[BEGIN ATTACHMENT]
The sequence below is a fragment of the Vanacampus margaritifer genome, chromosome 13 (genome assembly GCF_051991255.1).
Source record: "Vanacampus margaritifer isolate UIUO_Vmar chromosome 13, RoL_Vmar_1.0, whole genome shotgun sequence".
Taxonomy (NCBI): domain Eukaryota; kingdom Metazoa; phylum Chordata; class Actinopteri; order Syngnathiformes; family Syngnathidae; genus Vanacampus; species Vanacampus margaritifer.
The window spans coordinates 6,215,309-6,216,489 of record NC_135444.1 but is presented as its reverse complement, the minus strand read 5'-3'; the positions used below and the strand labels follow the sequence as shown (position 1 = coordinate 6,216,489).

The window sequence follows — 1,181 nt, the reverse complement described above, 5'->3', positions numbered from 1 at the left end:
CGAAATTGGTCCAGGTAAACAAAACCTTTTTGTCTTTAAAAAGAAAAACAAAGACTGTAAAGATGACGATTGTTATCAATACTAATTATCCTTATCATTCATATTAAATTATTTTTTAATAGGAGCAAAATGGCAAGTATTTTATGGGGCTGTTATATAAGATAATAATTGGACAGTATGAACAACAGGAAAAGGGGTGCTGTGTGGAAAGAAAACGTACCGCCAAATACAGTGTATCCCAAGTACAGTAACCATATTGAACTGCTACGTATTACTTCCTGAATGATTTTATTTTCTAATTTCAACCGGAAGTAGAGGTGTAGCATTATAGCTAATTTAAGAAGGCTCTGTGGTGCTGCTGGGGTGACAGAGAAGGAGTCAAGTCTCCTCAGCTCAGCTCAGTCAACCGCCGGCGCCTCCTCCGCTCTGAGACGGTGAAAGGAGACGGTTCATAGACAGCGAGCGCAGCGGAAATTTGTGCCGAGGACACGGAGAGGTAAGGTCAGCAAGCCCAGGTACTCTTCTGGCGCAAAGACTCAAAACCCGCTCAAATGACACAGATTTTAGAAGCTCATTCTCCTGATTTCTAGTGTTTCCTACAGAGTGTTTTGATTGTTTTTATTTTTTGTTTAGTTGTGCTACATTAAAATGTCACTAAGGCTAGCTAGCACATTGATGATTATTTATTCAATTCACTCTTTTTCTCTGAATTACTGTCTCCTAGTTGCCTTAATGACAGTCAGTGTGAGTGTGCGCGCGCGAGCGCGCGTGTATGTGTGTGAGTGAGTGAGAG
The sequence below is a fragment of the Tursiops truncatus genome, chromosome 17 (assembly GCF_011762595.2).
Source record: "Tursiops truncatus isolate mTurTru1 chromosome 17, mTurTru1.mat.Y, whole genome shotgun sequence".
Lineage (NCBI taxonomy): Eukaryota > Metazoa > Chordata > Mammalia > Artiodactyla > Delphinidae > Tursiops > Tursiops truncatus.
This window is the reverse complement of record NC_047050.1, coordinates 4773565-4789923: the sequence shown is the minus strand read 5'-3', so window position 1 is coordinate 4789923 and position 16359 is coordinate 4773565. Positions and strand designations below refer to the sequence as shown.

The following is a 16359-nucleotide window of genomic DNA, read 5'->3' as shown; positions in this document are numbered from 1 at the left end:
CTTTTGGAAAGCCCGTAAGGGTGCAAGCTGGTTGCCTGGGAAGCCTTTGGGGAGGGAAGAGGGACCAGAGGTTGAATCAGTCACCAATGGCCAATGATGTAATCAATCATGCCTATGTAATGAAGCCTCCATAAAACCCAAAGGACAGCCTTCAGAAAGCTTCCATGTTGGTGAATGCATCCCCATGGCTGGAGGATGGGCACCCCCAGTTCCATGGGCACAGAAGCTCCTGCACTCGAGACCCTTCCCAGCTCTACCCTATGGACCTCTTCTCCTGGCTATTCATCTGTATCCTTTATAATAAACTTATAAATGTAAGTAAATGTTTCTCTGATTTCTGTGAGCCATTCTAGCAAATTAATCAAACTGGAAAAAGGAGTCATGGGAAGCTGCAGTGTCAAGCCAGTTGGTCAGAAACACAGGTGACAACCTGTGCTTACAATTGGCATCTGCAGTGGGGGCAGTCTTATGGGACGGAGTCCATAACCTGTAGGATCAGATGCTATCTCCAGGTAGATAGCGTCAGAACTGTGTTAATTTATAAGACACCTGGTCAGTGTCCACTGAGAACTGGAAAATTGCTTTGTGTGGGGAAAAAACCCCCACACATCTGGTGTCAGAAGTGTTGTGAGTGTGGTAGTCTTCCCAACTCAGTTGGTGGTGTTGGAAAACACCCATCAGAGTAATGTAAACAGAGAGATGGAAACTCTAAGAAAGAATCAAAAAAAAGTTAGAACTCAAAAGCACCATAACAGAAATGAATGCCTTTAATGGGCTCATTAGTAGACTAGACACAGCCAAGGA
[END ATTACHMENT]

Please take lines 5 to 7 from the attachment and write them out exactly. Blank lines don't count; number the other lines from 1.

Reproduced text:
The window sequence follows — 1,181 nt, the reverse complement described above, 5'->3', positions numbered from 1 at the left end:
CGAAATTGGTCCAGGTAAACAAAACCTTTTTGTCTTTAAAAAGAAAAACAAAGACTGTAAAGATGACGATTGTTATCAATACTAATTATCCTTATCATTCATATTAAATTATTTTTTAATAGGAGCAAAATGGCAAGTATTTTATGGGGCTGTTATATAAGATAATAATTGGACAGTATGAACAACAGGAAAAGGGGTGCTGTGTGGAAAGAAAACGTACCGCCAAATACAGTGTATCCCAAGTACAGTAACCATATTGAACTGCTACGTATTACTTCCTGAATGATTTTATTTTCTAATTTCAACCGGAAGTAGAGGTGTAGCATTATAGCTAATTTAAGAAGGCTCTGTGGTGCTGCTGGGGTGACAGAGAAGGAGTCAAGTCTCCTCAGCTCAGCTCAGTCAACCGCCGGCGCCTCCTCCGCTCTGAGACGGTGAAAGGAGACGGTTCATAGACAGCGAGCGCAGCGGAAATTTGTGCCGAGGACACGGAGAGGTAAGGTCAGCAAGCCCAGGTACTCTTCTGGCGCAAAGACTCAAAACCCGCTCAAATGACACAGATTTTAGAAGCTCATTCTCCTGATTTCTAGTGTTTCCTACAGAGTGTTTTGATTGTTTTTATTTTTTGTTTAGTTGTGCTACATTAAAATGTCACTAAGGCTAGCTAGCACATTGATGATTATTTATTCAATTCACTCTTTTTCTCTGAATTACTGTCTCCTAGTTGCCTTAATGACAGTCAGTGTGAGTGTGCGCGCGCGAGCGCGCGTGTATGTGTGTGAGTGAGTGAGAG
The sequence below is a fragment of the Tursiops truncatus genome, chromosome 17 (assembly GCF_011762595.2).